Proficiency in English is now considered crucial for customer-centric job roles. However, only a small fraction of India’s total job-seeking population has the minimum English proficiency level required for these job roles.
In August 2019, the Centre for Monitoring Indian Economy (CMIE) revealed that the unemployment rate in India hit a three-year-high of 8.4 per cent. According to the think tank, the unemployment rate stood at 9.6 per cent in urban India and 7.8 per cent in rural India during the month of August.
While more people are seeking employment opportunities, not as many are getting jobs. Buoyed by a multitude of factors like a low labour participation rate, increasing automation and a massive skillsgap, the job crisis continues to impact the Indian economy. How do we tackle this problem? Automation is inevitable across sectors and industries. It brings a higher level of efficiency, enabling businesses to streamline their operations, reduce operational costs and optimize their growth.
Bridging the skillsgap is the only way to improve India’s employment rate. Surveys and research reports have shown us that a large percentage of job seekers in the country lack critical skills for the workplace. The situation is worse outside urban areas, where 80 percent of students are unemployable.
Given India’s shift to a service-based economy in a globalized world, acquiring soft skills is just as important as technical skills. Regardless of the sector – from retail and hospitality to healthcare and financial services – strong communication skills are a requirement for even entry level positions. Proficiency in English is now considered crucial for customer-centric job roles. However, only a small fraction of India’s total job-seeking population has the minimum English proficiency level required for these job roles.
Improving English fluency in the age of EdTech: The emergence of language learning apps
Until a half a decade ago, EdTech was a novel concept in India. The idea of virtual learning taking over classroom learning was far-fetched. However, backed by improved digital infrastructure and rising smartphone ownership, India is now home to over 3,500 EdTech companies. While majority of these companies cater to students in the K12 segment, a couple of EdTech players focus on upskilling young adults by better preparing them for the workforce.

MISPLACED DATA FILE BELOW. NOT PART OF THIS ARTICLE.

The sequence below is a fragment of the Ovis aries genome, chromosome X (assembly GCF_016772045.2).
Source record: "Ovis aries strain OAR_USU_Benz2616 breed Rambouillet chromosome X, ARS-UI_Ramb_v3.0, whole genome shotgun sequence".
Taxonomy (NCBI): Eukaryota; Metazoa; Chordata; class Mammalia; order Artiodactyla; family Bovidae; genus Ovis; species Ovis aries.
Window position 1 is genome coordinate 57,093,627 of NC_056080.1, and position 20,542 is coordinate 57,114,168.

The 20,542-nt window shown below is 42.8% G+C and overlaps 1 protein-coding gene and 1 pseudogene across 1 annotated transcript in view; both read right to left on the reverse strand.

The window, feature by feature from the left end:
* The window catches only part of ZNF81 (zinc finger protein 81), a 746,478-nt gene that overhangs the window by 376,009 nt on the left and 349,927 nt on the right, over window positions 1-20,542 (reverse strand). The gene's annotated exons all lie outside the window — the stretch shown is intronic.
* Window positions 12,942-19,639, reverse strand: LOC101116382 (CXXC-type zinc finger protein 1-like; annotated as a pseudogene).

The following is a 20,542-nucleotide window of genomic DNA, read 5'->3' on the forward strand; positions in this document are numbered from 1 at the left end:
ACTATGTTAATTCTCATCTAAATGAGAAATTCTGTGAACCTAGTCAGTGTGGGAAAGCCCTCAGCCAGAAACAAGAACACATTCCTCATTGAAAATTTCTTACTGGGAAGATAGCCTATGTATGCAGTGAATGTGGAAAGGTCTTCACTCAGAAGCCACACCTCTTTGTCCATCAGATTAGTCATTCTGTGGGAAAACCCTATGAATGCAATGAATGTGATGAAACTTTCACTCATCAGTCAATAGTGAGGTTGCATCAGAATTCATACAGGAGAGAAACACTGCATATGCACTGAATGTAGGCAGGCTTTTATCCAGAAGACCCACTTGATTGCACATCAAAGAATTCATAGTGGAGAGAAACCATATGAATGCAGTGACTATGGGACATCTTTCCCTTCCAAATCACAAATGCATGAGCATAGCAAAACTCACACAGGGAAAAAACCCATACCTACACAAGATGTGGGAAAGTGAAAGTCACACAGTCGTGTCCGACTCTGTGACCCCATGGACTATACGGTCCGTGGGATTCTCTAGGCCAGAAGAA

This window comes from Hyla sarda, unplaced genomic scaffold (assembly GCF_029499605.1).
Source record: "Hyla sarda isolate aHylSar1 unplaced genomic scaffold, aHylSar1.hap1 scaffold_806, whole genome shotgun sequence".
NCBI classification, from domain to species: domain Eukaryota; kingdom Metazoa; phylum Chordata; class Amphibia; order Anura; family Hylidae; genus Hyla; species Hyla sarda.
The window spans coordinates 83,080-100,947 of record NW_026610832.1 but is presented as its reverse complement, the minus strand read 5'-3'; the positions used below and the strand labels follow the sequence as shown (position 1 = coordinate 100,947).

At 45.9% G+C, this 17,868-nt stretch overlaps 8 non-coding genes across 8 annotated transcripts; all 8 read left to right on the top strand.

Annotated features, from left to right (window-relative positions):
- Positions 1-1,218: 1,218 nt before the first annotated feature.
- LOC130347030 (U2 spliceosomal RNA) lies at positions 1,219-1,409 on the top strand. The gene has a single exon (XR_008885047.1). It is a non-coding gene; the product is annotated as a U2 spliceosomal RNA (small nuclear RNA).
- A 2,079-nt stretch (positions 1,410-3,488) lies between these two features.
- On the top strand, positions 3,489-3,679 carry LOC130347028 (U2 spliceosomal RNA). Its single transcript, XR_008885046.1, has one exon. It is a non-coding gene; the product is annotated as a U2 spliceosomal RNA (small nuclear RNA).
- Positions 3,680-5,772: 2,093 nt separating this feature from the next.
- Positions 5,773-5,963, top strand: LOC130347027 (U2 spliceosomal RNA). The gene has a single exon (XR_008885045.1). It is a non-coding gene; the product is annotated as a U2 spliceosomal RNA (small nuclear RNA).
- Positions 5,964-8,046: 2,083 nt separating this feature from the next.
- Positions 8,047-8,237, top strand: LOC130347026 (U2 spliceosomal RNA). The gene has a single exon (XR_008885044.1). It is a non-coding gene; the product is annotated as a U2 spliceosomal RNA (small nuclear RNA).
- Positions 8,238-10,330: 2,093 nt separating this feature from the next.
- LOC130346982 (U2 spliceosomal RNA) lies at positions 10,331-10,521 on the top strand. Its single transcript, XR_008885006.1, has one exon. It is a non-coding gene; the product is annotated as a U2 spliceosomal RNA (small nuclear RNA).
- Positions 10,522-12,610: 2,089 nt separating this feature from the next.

English learning through an app-based course has several advantages. In the past, people mostly relied on physical coaching centres to brush up on their spoken English. This was not only time consuming given the location of these centers, but also unaffordable to a bulk of the population. New-age tech-based language schools have broken these barriers. Through app-based self-learning, people can learn English anytime, anywhere.
Catering to college students, working professionals and even large corporates looking to upskill their staff, English learning apps have become increasingly popular in bridging the gap between language learning and employment. Some apps even offer industry-specific English courses such as English for retail, English for hospitality & English for healthcare.
App-based self-learning and online live classes are the key to addressing the lack of access to high-quality English language training. To tackle India’s unemployment rate and improve both soft skills and communication skills, a collaborate approach between EdTech companies and the Indian government is required.
This article is written by Arshan Vakil, Founder & CEO, Enguru